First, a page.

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Glorify and Rejoice

From the Office of Readings for the 22nd of December:

‘Mary said: My soul glorifies the Lord, my spirit rejoices in God, my Saviour.’

The Lord, she said, has exalted me with a great and unheard of gift, which cannot be explained in any words and can scarcely be understood by the deepest feelings of the heart. And so I offer up all the strength of my soul in thanksgiving and praise. In my joy I pour all my life, all my feeling, all my understanding in contemplating the greatness of him who is without end. My spirit rejoices in the eternal divinity of Jesus, my Saviour, whom I have conceived in time and hear in my body.

From the Commentary of St Bede on St Luke’s Gospel.

What’s In A Name

With apologies to William Shakespeare…

One can only hope that the newly-announced Minister for Social Services lays down some of his less than edifying tactics and demeanour along with his title of Minister for Immigration and Border Protection.

One can hope…but then one might be disappointed…

Presence Not Re-Enactment

[The] sense of the eternal present, not so much the re-enacting of the saving events celebrated, but rather our finding ourselves in the presence of these events, is realized throughout the divine liturgy, especially at the reading of the Gospel, when the deacon reads from the Gospel Book, symbolizing Christ himself, and here and now as we stand in church we listen to the words of the Saviour. This reaches its culmination in the eucharistic prayer, or the anaphora, in which, at the invocation of the Holy Spirit, we find ourselves present with the Risen Christ, and in the holy gifts receive his sacred body and precious blood. Here we find ourselves restored to the source of life, receiving the heavenly and awesome mysteries . . . with a pure conscience, for forgiveness of sins and pardon of offences, for communion of the Holy Spirit, for inheritance of the kingdom of heaven, and for boldness before you, not for judgment or condemnation’. (p 139)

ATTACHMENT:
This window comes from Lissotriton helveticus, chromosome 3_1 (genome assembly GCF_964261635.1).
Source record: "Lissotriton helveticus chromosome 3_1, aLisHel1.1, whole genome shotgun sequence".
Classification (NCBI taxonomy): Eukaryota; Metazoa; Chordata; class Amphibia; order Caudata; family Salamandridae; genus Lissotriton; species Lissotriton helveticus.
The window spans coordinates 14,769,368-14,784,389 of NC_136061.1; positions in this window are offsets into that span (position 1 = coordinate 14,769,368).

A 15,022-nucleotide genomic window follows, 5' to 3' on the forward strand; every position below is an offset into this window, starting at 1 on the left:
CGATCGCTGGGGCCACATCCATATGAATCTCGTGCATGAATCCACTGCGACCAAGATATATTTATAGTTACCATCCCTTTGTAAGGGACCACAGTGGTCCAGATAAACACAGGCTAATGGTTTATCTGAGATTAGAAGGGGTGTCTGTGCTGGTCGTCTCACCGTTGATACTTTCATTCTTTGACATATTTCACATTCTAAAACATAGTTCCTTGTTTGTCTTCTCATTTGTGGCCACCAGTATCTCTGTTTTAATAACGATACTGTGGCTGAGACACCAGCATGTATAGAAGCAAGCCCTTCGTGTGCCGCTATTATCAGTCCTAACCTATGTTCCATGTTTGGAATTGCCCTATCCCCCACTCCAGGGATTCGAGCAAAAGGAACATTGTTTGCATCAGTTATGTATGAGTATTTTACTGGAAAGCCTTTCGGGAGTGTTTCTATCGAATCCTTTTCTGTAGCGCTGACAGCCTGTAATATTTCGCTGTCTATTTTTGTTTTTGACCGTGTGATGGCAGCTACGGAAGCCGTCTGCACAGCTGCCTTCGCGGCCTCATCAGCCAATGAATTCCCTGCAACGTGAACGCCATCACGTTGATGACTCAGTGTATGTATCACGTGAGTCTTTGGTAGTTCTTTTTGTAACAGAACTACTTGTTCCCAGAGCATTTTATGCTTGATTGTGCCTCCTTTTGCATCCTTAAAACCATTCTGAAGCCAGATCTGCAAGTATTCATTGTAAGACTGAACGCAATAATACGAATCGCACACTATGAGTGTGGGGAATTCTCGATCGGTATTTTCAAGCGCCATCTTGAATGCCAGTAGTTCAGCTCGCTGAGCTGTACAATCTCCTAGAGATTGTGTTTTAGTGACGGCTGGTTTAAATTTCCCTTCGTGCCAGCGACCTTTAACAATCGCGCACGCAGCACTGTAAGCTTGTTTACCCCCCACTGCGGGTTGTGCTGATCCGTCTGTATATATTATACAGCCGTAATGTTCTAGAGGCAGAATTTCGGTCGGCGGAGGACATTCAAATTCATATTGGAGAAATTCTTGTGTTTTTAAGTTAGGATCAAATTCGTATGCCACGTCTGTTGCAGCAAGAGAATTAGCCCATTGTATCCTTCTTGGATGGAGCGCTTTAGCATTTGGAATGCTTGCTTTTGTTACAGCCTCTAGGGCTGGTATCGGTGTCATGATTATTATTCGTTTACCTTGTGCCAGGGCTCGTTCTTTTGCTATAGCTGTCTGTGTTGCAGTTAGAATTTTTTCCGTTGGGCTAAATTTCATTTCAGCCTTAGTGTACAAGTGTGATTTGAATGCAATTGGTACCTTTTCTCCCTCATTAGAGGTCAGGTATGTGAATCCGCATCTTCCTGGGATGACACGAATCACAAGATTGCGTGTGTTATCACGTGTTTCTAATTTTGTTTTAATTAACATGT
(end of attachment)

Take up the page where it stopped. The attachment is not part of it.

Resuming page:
Andrew Louth, Introducing Eastern Orthodox Theology (London: SPCK Publishing, 2013). ISBN: 978-0-281-06965-1. The quote at the end of the paragraph above is taken from The Divine Liturgy of our Father among the Saints John Chrysostom (Oxford: Oxford University Press, 1995), 38-9.

Annoucing and Visiting

From the Office of Readings for the 21st of December:

When the angel was announcing the mysteries to the Virgin Mary, he also told her as a precedent, to help her to believe, that an old and barren woman had conceived. This was to show that God can do everything that pleases him.

When Mary heard this she hurried off to the hill country. This was not because she disbelieved the oracle, or was uncertain about the messenger, or doubted the precedent offered, but because she was overjoyed with desire, eager to fulfil a duty of piety, and impelled by gladness.

From the commentary of St Ambrose on St Luke’s Gospel.